Giving adult students what they deserve.
We, the students of color of this university, demand that professors stop wearing white socks! As white is the color of institutional racism, teaching while wearing white socks reminds students from traditionally marginalized communities of the white boot of oppression that constantly tries to flatten us. This college will never be a safe space for minorities until our teachers stop wearing white socks.
I would love to see the results of an experiment where black students make a deliberately preposterous demand of their college to test how their school’s white liberal administrators react. Hopefully, the administrators would either get the joke, or tell the students to grow up. But I fear that at least some administrators have so low an opinion of their minority students that they would treat the demand with outward respect.
If I say something absurd, how should you respond? If you have a poor opinion of my intelligence and think that this kind of statement is the best I can do, you might patronizingly praise me. If you think me dangerous and intolerant of criticism you might prudently pretend to agree with my absurdity. And If you dislike me and want to corrupt my thinking process, you should most definitely give me false positive feedback. But what should you do if you seek to create a safe space around me?
A safe space for intelligent adults should be one where people readily point out all of their errors of perception so they don't accidentally hurt themselves. If I run at a wall while insisting that the entire concept of a wall is just a social construct then in a safe space you should loudly and quickly point out my mistake without worrying if your tone is disrespectful. Indeed, it would be hard for you to correct me without being disrespectful because we humans tend to interpret almost any disagreement as a disrespectful status hit.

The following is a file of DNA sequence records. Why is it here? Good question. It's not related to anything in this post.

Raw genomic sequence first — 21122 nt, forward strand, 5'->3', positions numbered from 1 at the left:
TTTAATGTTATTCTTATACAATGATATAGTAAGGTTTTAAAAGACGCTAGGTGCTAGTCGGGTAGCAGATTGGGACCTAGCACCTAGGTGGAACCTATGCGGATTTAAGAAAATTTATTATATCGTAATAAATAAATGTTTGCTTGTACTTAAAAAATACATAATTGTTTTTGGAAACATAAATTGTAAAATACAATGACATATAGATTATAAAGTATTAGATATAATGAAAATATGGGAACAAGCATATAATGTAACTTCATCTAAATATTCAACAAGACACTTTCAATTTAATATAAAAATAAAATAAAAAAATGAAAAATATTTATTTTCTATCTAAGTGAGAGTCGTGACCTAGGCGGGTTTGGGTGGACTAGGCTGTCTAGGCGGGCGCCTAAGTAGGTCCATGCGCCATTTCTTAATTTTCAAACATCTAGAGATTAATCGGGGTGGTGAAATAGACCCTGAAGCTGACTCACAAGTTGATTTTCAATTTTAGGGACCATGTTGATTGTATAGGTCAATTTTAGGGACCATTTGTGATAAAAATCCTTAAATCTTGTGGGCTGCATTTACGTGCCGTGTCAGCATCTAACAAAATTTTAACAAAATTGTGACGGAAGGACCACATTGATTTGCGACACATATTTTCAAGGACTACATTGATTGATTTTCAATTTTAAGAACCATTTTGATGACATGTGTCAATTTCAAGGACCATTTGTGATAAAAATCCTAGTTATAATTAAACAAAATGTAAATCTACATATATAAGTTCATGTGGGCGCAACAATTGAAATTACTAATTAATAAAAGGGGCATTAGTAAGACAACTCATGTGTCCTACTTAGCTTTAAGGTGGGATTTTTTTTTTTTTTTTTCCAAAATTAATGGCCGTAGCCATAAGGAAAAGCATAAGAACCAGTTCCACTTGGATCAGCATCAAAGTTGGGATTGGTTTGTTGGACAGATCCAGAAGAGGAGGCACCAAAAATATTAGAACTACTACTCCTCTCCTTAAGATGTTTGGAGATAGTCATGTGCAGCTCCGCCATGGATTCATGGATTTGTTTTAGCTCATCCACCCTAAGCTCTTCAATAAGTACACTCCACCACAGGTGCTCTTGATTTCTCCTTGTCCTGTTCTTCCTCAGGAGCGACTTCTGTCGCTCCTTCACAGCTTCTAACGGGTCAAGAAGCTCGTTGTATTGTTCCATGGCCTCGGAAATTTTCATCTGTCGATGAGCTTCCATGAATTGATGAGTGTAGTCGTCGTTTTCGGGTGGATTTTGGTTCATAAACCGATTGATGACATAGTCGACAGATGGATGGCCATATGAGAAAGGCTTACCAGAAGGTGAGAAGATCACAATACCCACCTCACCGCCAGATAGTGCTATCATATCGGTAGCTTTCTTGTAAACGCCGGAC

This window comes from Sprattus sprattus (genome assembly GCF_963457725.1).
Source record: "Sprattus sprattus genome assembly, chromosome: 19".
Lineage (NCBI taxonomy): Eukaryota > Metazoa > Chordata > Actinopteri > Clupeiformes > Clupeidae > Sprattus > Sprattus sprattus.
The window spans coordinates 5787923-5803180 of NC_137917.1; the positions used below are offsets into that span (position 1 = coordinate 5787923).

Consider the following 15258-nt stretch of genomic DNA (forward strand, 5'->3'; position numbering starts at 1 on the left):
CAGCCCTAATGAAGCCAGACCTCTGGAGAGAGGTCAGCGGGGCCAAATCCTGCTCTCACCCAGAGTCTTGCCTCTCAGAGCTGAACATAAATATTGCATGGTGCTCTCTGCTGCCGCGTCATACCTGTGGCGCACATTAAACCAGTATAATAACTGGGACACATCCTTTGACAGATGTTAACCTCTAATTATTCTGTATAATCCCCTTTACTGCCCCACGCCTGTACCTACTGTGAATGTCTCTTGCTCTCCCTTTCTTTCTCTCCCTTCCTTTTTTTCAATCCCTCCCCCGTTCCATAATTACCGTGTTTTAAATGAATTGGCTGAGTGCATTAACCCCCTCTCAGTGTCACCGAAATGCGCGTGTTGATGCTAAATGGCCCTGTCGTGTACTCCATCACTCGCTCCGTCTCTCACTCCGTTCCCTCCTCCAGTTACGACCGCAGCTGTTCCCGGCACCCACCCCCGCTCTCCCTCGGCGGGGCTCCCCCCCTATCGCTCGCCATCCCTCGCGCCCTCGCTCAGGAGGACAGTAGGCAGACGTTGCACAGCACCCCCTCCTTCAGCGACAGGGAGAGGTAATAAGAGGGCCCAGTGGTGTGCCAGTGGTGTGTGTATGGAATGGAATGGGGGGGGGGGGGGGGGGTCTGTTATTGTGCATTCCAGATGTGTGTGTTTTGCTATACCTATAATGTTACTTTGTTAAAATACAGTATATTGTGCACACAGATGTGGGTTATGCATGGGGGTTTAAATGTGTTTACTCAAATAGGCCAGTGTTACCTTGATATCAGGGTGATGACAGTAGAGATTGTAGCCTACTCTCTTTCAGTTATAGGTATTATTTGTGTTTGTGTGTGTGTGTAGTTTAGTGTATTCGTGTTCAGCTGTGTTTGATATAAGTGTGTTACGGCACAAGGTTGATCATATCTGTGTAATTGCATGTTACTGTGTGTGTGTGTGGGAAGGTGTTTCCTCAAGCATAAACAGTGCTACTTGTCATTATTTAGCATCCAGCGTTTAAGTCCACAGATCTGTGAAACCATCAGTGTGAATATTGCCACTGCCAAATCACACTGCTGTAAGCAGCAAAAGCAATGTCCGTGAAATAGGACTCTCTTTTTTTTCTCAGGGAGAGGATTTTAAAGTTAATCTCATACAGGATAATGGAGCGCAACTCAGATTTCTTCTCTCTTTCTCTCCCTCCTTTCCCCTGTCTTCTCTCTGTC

Some Amherst College students posted a list of demands that, while not as absurd as calling for the abolition of white socks, still initially caused me to think they were created by a right-wing troll trying to make the Amherst progressive community look foolish, but apparently these demands are heartfelt. They include an insistence that Amherst’s president apologize to “alumni and former students, faculty, administration and staff who have been victims of several injustices including but not limited to our institutional legacy of white supremacy, colonialism, anti-black racism, anti-Latinx racism, anti-Native American racism, anti-Native/ indigenous racism, anti-Asian racism, anti-Middle Eastern racism, heterosexism, cis-sexism, xenophobia, anti-Semitism, ableism, mental health stigma, and classism.” More troubling, the students want the school’s honor code to reflect a “zero-tolerance policy for racial insensitivity and hate speech.” As these students surely know, “racial insensitivity” covers lots of ground, and zero-tolerance for it would effectively mean expelling any white student or professor who ever disagrees with a black student. Even if the black student being disagreed with didn’t object, an on looking white knight might take the disagreement as a sign of racial insensitivity that creates a general unsafe atmosphere at Amherst. The effect of such zero-tolerance for racial insensitivity would likely be white students avoiding saying anything of substance to black students, and white professors being terrified of having a black student in their class.
I teach at a college near Amherst, and have had several Amherst students in my class. They are extremely smart. I’m almost certain that many Amherst students think the list of demands is dangerous and/or silly. The only way that Amherst can be made a safe space is if the school creates an environment where the students who wrote the demands can get honest feedback on what their classmates think of them.